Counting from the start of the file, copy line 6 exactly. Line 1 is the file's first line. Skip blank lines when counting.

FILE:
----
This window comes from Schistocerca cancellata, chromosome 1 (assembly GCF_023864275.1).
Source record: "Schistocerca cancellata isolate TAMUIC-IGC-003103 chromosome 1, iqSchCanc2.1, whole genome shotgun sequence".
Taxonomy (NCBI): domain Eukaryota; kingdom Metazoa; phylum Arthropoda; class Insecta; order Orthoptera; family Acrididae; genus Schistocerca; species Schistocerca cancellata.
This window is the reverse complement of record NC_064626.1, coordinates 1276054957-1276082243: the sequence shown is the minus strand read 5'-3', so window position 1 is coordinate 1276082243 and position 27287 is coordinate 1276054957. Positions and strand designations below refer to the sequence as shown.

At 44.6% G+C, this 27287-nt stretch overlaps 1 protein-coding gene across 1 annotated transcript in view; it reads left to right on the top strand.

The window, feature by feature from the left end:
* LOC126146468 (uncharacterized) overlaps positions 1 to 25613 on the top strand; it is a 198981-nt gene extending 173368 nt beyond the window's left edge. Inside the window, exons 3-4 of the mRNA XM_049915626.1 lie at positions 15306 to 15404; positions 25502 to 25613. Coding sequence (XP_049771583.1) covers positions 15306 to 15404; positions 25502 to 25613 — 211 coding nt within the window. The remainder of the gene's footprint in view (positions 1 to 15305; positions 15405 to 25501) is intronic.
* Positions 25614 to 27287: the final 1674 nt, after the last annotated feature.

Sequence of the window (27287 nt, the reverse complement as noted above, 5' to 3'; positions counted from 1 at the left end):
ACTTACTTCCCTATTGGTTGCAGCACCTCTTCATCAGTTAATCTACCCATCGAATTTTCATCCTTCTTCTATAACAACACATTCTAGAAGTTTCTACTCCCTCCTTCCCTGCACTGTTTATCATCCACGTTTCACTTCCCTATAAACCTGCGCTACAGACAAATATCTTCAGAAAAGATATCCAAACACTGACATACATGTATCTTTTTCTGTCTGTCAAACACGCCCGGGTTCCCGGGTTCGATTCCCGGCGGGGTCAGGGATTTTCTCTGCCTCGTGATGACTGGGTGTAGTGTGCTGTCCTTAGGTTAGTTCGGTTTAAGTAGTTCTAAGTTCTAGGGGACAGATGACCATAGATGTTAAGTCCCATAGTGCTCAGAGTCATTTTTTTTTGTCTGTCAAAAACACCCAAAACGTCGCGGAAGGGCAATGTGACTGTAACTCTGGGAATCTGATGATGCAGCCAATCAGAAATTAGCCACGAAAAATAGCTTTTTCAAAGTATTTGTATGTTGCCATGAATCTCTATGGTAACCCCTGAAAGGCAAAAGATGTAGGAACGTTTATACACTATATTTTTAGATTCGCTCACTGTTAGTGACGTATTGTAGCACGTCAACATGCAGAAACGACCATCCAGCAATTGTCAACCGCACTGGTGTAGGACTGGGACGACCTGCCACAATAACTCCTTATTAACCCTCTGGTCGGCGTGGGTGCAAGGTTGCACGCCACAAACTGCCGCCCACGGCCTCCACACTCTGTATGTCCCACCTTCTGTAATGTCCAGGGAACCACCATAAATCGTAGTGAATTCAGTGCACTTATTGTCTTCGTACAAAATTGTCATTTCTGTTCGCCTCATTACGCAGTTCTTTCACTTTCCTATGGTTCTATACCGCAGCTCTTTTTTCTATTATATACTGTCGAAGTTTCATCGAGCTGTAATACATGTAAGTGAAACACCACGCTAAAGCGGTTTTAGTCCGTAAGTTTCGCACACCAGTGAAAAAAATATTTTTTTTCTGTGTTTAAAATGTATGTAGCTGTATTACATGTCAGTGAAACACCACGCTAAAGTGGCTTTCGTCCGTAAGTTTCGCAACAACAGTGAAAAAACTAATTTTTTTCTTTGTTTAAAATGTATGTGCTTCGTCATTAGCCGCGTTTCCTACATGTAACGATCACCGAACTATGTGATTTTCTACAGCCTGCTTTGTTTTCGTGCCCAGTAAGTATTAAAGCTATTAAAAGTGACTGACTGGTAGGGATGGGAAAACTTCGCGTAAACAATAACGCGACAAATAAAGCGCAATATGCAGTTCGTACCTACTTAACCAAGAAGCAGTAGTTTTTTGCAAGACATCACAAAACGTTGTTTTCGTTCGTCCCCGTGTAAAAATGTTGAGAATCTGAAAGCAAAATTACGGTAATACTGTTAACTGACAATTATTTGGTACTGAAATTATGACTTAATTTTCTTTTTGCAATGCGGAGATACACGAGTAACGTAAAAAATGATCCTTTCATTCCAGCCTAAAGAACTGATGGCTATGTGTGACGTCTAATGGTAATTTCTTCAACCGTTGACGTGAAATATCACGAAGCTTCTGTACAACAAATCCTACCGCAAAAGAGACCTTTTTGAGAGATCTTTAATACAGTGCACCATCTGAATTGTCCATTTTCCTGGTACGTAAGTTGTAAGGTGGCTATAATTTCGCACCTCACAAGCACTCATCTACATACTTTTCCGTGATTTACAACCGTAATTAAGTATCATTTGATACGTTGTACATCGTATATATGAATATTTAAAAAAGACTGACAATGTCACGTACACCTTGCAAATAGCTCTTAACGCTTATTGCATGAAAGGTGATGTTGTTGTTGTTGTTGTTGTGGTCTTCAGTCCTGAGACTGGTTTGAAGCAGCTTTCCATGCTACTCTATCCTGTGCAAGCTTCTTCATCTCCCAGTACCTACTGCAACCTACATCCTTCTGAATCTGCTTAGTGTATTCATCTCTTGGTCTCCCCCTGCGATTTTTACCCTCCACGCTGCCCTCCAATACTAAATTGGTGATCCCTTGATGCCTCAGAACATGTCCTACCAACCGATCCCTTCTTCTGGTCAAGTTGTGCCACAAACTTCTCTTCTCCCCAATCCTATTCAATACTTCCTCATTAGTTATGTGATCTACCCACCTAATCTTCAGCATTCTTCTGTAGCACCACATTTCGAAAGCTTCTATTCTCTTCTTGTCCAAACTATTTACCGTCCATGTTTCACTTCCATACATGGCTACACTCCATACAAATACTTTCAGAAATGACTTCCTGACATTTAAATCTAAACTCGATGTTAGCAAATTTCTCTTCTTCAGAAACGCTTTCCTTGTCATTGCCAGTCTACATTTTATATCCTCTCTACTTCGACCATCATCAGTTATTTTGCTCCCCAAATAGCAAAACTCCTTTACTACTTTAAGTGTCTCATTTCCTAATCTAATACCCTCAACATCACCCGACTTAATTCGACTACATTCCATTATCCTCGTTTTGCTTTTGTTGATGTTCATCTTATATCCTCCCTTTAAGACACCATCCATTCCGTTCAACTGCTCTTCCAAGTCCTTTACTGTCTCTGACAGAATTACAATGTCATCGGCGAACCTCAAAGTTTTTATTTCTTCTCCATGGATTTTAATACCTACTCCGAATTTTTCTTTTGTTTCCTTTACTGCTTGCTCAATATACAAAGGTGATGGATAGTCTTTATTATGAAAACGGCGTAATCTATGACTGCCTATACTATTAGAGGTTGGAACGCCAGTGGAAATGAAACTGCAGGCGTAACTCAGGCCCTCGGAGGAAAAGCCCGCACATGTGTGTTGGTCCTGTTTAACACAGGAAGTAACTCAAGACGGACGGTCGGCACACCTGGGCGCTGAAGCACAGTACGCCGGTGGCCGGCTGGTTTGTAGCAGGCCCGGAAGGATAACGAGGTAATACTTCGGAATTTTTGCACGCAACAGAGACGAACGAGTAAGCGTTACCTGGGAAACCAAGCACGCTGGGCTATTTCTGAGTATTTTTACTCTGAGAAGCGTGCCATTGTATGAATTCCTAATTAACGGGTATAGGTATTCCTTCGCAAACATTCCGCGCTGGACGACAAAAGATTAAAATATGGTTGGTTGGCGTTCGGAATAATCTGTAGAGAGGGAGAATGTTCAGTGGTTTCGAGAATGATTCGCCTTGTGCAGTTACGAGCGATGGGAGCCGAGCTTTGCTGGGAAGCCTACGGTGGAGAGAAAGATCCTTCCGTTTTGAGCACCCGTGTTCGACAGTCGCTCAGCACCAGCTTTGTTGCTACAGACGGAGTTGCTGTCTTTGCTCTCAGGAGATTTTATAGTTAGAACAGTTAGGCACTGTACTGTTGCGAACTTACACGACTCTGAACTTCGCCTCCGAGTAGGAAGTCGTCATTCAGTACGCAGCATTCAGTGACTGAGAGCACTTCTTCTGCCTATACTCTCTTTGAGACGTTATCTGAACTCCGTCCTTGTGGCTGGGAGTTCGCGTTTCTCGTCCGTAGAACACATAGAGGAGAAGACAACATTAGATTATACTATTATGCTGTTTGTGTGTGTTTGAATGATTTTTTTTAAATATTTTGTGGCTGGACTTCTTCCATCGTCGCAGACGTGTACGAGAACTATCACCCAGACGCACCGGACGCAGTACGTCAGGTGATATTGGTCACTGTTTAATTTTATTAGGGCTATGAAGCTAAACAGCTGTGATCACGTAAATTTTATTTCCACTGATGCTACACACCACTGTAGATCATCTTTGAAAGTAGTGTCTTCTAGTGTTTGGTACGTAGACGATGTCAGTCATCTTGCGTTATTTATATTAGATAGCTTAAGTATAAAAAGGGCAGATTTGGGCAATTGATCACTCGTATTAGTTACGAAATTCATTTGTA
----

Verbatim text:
The window, feature by feature from the left end: